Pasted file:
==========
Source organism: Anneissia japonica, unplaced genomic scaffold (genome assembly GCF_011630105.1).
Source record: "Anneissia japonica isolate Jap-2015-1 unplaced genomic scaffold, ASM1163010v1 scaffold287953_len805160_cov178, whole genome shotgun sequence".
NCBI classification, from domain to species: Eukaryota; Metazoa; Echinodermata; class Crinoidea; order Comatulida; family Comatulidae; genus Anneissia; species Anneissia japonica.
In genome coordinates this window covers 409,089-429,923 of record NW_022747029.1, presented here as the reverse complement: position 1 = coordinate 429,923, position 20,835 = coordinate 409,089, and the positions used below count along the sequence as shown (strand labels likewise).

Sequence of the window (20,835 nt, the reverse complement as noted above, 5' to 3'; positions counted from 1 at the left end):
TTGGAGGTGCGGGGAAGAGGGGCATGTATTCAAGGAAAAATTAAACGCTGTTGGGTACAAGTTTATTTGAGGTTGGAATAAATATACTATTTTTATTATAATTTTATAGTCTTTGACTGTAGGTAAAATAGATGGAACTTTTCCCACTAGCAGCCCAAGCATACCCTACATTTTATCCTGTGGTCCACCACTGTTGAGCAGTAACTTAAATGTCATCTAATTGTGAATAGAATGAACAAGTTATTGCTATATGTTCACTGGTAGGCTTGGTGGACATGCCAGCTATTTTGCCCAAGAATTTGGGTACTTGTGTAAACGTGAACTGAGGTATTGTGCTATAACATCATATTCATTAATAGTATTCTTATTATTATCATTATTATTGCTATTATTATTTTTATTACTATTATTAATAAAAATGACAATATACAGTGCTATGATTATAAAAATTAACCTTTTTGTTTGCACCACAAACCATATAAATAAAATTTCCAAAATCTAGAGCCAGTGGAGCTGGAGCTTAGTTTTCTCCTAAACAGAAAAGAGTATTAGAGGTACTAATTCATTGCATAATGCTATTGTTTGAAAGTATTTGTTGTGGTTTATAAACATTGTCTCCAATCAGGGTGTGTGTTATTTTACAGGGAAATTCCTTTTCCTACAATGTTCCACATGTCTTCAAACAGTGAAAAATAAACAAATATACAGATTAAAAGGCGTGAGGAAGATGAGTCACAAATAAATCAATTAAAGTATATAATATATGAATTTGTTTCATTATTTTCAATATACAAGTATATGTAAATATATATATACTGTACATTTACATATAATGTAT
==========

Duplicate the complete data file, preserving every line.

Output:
Source organism: Anneissia japonica, unplaced genomic scaffold (genome assembly GCF_011630105.1).
Source record: "Anneissia japonica isolate Jap-2015-1 unplaced genomic scaffold, ASM1163010v1 scaffold287953_len805160_cov178, whole genome shotgun sequence".
NCBI classification, from domain to species: Eukaryota; Metazoa; Echinodermata; class Crinoidea; order Comatulida; family Comatulidae; genus Anneissia; species Anneissia japonica.
In genome coordinates this window covers 409,089-429,923 of record NW_022747029.1, presented here as the reverse complement: position 1 = coordinate 429,923, position 20,835 = coordinate 409,089, and the positions used below count along the sequence as shown (strand labels likewise).

Sequence of the window (20,835 nt, the reverse complement as noted above, 5' to 3'; positions counted from 1 at the left end):
TTGGAGGTGCGGGGAAGAGGGGCATGTATTCAAGGAAAAATTAAACGCTGTTGGGTACAAGTTTATTTGAGGTTGGAATAAATATACTATTTTTATTATAATTTTATAGTCTTTGACTGTAGGTAAAATAGATGGAACTTTTCCCACTAGCAGCCCAAGCATACCCTACATTTTATCCTGTGGTCCACCACTGTTGAGCAGTAACTTAAATGTCATCTAATTGTGAATAGAATGAACAAGTTATTGCTATATGTTCACTGGTAGGCTTGGTGGACATGCCAGCTATTTTGCCCAAGAATTTGGGTACTTGTGTAAACGTGAACTGAGGTATTGTGCTATAACATCATATTCATTAATAGTATTCTTATTATTATCATTATTATTGCTATTATTATTTTTATTACTATTATTAATAAAAATGACAATATACAGTGCTATGATTATAAAAATTAACCTTTTTGTTTGCACCACAAACCATATAAATAAAATTTCCAAAATCTAGAGCCAGTGGAGCTGGAGCTTAGTTTTCTCCTAAACAGAAAAGAGTATTAGAGGTACTAATTCATTGCATAATGCTATTGTTTGAAAGTATTTGTTGTGGTTTATAAACATTGTCTCCAATCAGGGTGTGTGTTATTTTACAGGGAAATTCCTTTTCCTACAATGTTCCACATGTCTTCAAACAGTGAAAAATAAACAAATATACAGATTAAAAGGCGTGAGGAAGATGAGTCACAAATAAATCAATTAAAGTATATAATATATGAATTTGTTTCATTATTTTCAATATACAAGTATATGTAAATATATATATACTGTACATTTACATATAATGTAT